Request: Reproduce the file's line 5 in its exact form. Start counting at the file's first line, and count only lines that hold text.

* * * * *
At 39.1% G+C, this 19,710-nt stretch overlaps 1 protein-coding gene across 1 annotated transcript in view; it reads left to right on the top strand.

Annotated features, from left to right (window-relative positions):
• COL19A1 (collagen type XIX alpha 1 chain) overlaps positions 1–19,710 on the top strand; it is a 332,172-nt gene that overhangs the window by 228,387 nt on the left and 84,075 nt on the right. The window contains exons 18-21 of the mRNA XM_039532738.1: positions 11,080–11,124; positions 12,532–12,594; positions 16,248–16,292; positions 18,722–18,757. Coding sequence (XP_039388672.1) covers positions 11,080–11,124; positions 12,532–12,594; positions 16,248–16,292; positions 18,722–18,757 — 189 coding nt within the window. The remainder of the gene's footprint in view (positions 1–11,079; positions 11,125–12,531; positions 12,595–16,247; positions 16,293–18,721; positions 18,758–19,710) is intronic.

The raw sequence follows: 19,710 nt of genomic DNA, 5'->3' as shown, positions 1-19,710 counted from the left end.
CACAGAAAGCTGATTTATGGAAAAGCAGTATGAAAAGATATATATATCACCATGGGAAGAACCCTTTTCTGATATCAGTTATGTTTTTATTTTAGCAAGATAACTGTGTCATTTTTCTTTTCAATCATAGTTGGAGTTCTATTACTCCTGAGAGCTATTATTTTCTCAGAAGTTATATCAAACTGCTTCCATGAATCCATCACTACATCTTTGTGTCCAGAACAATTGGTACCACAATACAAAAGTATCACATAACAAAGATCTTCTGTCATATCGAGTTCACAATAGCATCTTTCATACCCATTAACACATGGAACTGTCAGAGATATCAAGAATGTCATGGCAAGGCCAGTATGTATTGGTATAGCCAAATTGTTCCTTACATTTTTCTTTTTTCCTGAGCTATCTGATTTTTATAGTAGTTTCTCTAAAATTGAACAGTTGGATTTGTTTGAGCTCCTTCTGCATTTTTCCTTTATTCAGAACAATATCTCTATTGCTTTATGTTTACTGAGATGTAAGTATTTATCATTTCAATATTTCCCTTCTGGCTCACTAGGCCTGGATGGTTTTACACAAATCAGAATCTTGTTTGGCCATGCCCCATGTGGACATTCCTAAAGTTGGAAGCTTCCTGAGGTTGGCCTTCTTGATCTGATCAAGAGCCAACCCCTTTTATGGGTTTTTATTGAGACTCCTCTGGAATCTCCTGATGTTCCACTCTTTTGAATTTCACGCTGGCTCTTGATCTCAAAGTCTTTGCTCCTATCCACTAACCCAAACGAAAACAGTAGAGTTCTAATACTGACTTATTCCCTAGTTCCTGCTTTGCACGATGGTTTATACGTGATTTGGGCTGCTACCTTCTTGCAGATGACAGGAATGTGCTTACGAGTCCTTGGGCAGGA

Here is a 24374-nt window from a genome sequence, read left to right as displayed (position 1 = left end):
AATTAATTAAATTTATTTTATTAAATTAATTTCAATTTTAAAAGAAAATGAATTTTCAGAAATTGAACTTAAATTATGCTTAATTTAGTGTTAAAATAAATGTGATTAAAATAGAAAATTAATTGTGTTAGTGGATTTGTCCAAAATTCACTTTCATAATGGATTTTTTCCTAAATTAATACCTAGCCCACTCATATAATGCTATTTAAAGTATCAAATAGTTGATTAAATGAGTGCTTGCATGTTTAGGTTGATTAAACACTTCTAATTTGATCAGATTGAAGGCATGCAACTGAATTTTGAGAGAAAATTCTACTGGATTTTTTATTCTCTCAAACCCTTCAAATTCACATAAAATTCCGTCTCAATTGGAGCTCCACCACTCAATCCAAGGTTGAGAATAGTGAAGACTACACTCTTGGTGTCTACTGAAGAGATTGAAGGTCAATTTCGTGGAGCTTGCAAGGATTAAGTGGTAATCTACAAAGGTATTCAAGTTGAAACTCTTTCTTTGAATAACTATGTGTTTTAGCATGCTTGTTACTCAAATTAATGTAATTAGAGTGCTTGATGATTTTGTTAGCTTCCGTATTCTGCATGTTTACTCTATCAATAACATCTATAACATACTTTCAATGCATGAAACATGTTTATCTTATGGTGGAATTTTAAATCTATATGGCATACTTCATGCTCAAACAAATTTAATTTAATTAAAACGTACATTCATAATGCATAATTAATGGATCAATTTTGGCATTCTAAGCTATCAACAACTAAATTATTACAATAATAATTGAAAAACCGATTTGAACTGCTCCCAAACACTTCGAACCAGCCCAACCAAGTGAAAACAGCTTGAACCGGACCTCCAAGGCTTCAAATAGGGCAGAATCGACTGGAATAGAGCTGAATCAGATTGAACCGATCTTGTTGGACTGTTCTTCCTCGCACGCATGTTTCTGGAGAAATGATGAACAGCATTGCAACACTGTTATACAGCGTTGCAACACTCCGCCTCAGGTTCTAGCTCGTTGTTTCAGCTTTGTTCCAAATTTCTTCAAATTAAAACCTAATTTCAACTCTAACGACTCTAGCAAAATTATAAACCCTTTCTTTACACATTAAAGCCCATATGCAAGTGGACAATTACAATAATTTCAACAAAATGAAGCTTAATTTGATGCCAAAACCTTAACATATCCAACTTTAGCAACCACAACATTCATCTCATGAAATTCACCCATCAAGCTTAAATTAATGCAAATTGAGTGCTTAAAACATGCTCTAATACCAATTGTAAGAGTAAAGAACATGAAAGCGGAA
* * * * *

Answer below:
CACAGAAAGCTGATTTATGGAAAAGCAGTATGAAAAGATATATATATCACCATGGGAAGAACCCTTTTCTGATATCAGTTATGTTTTTATTTTAGCAAGATAACTGTGTCATTTTTCTTTTCAATCATAGTTGGAGTTCTATTACTCCTGAGAGCTATTATTTTCTCAGAAGTTATATCAAACTGCTTCCATGAATCCATCACTACATCTTTGTGTCCAGAACAATTGGTACCACAATACAAAAGTATCACATAACAAAGATCTTCTGTCATATCGAGTTCACAATAGCATCTTTCATACCCATTAACACATGGAACTGTCAGAGATATCAAGAATGTCATGGCAAGGCCAGTATGTATTGGTATAGCCAAATTGTTCCTTACATTTTTCTTTTTTCCTGAGCTATCTGATTTTTATAGTAGTTTCTCTAAAATTGAACAGTTGGATTTGTTTGAGCTCCTTCTGCATTTTTCCTTTATTCAGAACAATATCTCTATTGCTTTATGTTTACTGAGATGTAAGTATTTATCATTTCAATATTTCCCTTCTGGCTCACTAGGCCTGGATGGTTTTACACAAATCAGAATCTTGTTTGGCCATGCCCCATGTGGACATTCCTAAAGTTGGAAGCTTCCTGAGGTTGGCCTTCTTGATCTGATCAAGAGCCAACCCCTTTTATGGGTTTTTATTGAGACTCCTCTGGAATCTCCTGATGTTCCACTCTTTTGAATTTCACGCTGGCTCTTGATCTCAAAGTCTTTGCTCCTATCCACTAACCCAAACGAAAACAGTAGAGTTCTAATACTGACTTATTCCCTAGTTCCTGCTTTGCACGATGGTTTATACGTGATTTGGGCTGCTACCTTCTTGCAGATGACAGGAATGTGCTTACGAGTCCTTGGGCAGGA